This section will offer examples of how the human rights of drug users are violated, focussing on two major countries in the region, Nigeria and Ghana. The choice of these two countries is because both, especially Nigeria, have considerable hegemonic influence on policy direction within the region.3030. Victor Adetula, “Nigeria’s Rebased Economy and its role in regional and Global Politics,” E-International Relations, October 13, 2014, accessed July, 2015, http://www.e-ir.info/2014/10/13/nigerias-rebased-economy-and-its-role-in-regional-and-global-politics/.

Firstly, the use of excessive force and guns by the police and military to arrest drug users is endemic. This action is often taken with the view of ensuring a drug free society. For example, on 17 October 2013, the Modern Ghana – an online media publication – reported how a police officer shot to death a young man who was accused of smoking cannabis with his friend in his neighbourhood.3131. Daily Guide, “Cop Kills Bike Repairer,” Modern Ghana, October 17, 2013, accessed July, 2015, http://www.modernghana.com/news/497103/1/cop-kills-bike-repairer.html. Earlier in the same year in May 2013, another mainstream newspaper in Ghana reported how three police officers killed another young man in an attempt to arrest him for smoking cannabis.3232. Adeolu Ogunrombi, “A community Visit by the West African Commission on Drugs,” Kofi Annan Foundation, May 2013, accessed July, 2015, http://kofiannanfoundation.org/newsroom/news/2013/05/community-visit-west-african-commission-drugs. Situations such as these are not peculiar to Ghana. On the 13 October 2014, the military raided a community known as Dagba in Abuja, Nigeria in an operation aimed at flushing out drug dealers in the community. This led to the killing of two people and injuring many others.3333. Chidinma Eze, “Soldiers raid criminal joint in Abuja, two killed and many injured,” Daily Post, October 13, 2014 accessed July, 2015, http://dailypost.ng/2014/10/13/soldiers-raid-criminal-joint-abuja-two-killed-many-injured/. More broadly, the 2015 report by YouthRISE Nigeria “We Are People: The Unintended Consequences of the Nigeria Drug Policy on the Human Rights of Young People Who Use Drugs”3434. See: http://www.youthrise.org/library/we-are-people. chronicles the experiences of young people who use drugs and who come into contact with drug law enforcement agents.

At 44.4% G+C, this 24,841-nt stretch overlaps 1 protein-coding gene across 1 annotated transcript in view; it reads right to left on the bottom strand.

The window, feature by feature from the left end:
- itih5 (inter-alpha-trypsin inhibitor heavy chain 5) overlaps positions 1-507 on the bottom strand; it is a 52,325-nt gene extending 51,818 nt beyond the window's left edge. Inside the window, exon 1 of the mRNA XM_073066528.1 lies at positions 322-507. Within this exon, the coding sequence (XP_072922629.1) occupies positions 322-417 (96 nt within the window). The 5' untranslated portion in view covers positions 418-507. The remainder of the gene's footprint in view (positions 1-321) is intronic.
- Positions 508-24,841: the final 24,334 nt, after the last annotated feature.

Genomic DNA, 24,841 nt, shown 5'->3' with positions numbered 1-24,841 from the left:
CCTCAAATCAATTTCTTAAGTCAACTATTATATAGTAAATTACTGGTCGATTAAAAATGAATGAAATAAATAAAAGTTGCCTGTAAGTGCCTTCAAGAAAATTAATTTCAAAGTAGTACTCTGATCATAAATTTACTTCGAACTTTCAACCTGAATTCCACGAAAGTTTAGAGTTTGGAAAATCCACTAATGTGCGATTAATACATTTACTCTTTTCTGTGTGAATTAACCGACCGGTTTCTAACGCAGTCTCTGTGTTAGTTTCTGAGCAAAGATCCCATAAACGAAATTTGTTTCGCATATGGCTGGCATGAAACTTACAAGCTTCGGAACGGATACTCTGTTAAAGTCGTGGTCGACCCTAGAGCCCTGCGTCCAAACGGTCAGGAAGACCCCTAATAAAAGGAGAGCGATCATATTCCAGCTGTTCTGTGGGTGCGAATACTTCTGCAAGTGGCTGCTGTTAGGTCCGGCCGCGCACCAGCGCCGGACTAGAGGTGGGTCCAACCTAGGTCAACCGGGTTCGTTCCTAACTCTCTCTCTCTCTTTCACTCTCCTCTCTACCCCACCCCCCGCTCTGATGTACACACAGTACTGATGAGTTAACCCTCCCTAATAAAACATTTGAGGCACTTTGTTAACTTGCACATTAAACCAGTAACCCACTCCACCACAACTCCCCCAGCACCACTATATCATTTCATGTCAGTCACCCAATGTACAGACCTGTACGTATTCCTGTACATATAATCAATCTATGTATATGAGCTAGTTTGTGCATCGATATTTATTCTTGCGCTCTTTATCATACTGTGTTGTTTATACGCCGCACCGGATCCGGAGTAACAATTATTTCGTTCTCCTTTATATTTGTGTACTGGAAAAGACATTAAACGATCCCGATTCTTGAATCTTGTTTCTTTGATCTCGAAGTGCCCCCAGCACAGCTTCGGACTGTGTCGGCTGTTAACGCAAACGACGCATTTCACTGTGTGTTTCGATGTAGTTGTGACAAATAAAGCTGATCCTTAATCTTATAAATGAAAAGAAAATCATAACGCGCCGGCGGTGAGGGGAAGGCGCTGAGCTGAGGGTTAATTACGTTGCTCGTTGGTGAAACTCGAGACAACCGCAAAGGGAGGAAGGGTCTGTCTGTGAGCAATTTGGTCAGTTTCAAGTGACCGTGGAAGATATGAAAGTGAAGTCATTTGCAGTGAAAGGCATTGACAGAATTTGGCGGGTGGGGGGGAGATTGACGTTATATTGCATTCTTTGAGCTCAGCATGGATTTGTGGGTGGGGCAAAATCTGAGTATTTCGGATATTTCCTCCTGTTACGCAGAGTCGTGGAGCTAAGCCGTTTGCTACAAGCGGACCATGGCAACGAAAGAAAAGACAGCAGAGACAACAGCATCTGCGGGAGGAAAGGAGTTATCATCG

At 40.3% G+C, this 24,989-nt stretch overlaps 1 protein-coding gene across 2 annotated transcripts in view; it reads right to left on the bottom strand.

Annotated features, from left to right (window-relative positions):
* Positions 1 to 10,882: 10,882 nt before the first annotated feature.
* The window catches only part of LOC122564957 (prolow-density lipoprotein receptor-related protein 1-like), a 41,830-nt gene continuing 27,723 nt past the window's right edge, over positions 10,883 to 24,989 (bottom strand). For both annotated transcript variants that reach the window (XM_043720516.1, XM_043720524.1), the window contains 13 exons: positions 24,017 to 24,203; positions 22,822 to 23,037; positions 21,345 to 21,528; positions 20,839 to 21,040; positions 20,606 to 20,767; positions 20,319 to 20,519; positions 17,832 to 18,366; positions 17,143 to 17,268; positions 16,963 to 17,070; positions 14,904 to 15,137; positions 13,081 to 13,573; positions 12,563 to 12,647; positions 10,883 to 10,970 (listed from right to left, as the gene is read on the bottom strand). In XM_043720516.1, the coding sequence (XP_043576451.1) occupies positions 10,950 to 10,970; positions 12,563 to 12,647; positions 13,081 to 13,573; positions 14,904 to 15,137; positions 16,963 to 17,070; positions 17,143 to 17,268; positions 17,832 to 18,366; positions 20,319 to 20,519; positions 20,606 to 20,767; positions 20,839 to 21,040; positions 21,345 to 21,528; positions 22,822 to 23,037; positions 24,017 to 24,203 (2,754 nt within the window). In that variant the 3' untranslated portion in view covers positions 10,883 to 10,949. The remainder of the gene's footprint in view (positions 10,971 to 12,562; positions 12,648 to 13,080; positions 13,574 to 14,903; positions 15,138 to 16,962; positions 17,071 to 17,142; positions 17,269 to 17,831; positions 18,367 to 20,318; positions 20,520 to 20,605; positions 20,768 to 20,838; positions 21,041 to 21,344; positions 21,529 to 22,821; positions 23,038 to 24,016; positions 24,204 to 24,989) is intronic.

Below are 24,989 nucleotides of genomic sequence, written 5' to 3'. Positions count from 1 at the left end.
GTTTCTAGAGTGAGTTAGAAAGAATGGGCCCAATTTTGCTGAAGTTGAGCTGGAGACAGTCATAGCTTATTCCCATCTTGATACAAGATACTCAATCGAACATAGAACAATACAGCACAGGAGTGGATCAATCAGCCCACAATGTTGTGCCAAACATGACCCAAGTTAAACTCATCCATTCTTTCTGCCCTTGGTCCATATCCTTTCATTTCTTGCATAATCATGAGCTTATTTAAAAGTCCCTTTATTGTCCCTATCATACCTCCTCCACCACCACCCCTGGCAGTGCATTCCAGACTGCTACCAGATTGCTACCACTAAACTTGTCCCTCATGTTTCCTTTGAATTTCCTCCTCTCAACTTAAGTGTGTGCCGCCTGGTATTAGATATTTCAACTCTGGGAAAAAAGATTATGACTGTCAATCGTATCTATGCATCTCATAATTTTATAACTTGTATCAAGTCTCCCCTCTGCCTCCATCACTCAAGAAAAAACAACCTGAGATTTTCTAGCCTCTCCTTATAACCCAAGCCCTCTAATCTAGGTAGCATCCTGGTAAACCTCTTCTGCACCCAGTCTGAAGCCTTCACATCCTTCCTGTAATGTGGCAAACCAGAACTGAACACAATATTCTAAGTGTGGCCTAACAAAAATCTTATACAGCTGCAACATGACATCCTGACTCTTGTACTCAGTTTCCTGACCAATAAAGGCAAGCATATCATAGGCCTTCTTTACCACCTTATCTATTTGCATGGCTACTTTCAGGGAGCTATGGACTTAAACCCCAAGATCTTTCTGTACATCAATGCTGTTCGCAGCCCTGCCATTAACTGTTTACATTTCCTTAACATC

“Drug users are regarded as not deserving of any empathy, compassion, support or dignity”

Secondly, the police and drug enforcement agents often use the strength of the law against drugs to intimidate individuals. The 2010 human rights report on Ghana by the US Department of State reported the case of two police officers and three soldiers who were arrested for extorting money from two men whom they falsely accused of drug offences.3535. US Department of States, Bureau of Democracy, Human Rights and Labour, “2010 Human Rights Report: Ghana,” April 8, 2011, accessed July, 2015, http://www.state.gov/j/drl/rls/hrrpt/2010/af/154349.htm.  In Nigeria, there are reports suggesting police officers often go out to arrest female drug users in order to have sex with them or require them to perform sexual favours to negotiate their release. In a documented case, a young woman gave an account of how a police officer continuously sexually molested her and some of her friends after they were caught using narcotics. In her narrative, the policeman often threatened her with arrest if she refused to satisfy his sexual desires: